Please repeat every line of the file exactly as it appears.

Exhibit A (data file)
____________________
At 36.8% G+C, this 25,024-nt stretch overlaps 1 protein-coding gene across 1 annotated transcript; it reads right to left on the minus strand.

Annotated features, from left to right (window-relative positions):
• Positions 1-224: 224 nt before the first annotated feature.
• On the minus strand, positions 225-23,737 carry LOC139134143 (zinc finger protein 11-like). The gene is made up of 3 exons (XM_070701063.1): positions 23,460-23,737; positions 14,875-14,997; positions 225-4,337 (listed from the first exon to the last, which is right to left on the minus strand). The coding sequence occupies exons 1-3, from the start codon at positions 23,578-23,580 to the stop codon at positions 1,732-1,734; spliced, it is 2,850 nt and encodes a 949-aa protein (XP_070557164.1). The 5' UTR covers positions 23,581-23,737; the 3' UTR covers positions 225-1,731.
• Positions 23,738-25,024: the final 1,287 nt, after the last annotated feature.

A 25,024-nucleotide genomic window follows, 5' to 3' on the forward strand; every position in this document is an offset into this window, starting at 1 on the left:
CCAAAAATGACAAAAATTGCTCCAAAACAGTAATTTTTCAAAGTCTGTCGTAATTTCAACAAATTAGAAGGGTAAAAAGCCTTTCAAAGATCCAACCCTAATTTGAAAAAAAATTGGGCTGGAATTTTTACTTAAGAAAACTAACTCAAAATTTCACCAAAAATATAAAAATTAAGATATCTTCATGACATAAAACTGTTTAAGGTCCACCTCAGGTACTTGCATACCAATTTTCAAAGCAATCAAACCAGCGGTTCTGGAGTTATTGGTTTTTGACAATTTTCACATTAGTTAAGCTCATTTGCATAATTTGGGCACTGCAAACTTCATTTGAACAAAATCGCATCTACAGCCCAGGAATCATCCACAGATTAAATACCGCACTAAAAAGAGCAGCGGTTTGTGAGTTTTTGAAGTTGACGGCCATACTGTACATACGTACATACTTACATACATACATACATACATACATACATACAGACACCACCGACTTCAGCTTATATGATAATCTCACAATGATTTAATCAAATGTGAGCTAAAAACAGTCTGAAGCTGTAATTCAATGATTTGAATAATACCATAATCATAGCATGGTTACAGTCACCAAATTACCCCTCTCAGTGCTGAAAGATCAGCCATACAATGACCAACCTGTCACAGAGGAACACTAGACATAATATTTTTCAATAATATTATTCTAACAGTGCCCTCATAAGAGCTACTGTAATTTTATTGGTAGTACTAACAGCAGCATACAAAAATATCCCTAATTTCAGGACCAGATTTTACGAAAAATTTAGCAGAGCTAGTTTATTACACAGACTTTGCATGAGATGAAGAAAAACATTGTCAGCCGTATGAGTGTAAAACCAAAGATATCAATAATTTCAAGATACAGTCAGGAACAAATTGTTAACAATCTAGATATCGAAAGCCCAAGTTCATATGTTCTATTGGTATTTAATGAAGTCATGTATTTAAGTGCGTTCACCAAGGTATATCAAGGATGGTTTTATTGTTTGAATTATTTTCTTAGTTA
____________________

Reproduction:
At 36.8% G+C, this 25,024-nt stretch overlaps 1 protein-coding gene across 1 annotated transcript; it reads right to left on the minus strand.

Annotated features, from left to right (window-relative positions):
• Positions 1-224: 224 nt before the first annotated feature.
• On the minus strand, positions 225-23,737 carry LOC139134143 (zinc finger protein 11-like). The gene is made up of 3 exons (XM_070701063.1): positions 23,460-23,737; positions 14,875-14,997; positions 225-4,337 (listed from the first exon to the last, which is right to left on the minus strand). The coding sequence occupies exons 1-3, from the start codon at positions 23,578-23,580 to the stop codon at positions 1,732-1,734; spliced, it is 2,850 nt and encodes a 949-aa protein (XP_070557164.1). The 5' UTR covers positions 23,581-23,737; the 3' UTR covers positions 225-1,731.
• Positions 23,738-25,024: the final 1,287 nt, after the last annotated feature.

A 25,024-nucleotide genomic window follows, 5' to 3' on the forward strand; every position in this document is an offset into this window, starting at 1 on the left:
CCAAAAATGACAAAAATTGCTCCAAAACAGTAATTTTTCAAAGTCTGTCGTAATTTCAACAAATTAGAAGGGTAAAAAGCCTTTCAAAGATCCAACCCTAATTTGAAAAAAAATTGGGCTGGAATTTTTACTTAAGAAAACTAACTCAAAATTTCACCAAAAATATAAAAATTAAGATATCTTCATGACATAAAACTGTTTAAGGTCCACCTCAGGTACTTGCATACCAATTTTCAAAGCAATCAAACCAGCGGTTCTGGAGTTATTGGTTTTTGACAATTTTCACATTAGTTAAGCTCATTTGCATAATTTGGGCACTGCAAACTTCATTTGAACAAAATCGCATCTACAGCCCAGGAATCATCCACAGATTAAATACCGCACTAAAAAGAGCAGCGGTTTGTGAGTTTTTGAAGTTGACGGCCATACTGTACATACGTACATACTTACATACATACATACATACATACATACATACAGACACCACCGACTTCAGCTTATATGATAATCTCACAATGATTTAATCAAATGTGAGCTAAAAACAGTCTGAAGCTGTAATTCAATGATTTGAATAATACCATAATCATAGCATGGTTACAGTCACCAAATTACCCCTCTCAGTGCTGAAAGATCAGCCATACAATGACCAACCTGTCACAGAGGAACACTAGACATAATATTTTTCAATAATATTATTCTAACAGTGCCCTCATAAGAGCTACTGTAATTTTATTGGTAGTACTAACAGCAGCATACAAAAATATCCCTAATTTCAGGACCAGATTTTACGAAAAATTTAGCAGAGCTAGTTTATTACACAGACTTTGCATGAGATGAAGAAAAACATTGTCAGCCGTATGAGTGTAAAACCAAAGATATCAATAATTTCAAGATACAGTCAGGAACAAATTGTTAACAATCTAGATATCGAAAGCCCAAGTTCATATGTTCTATTGGTATTTAATGAAGTCATGTATTTAAGTGCGTTCACCAAGGTATATCAAGGATGGTTTTATTGTTTGAATTATTTTCTTAGTTA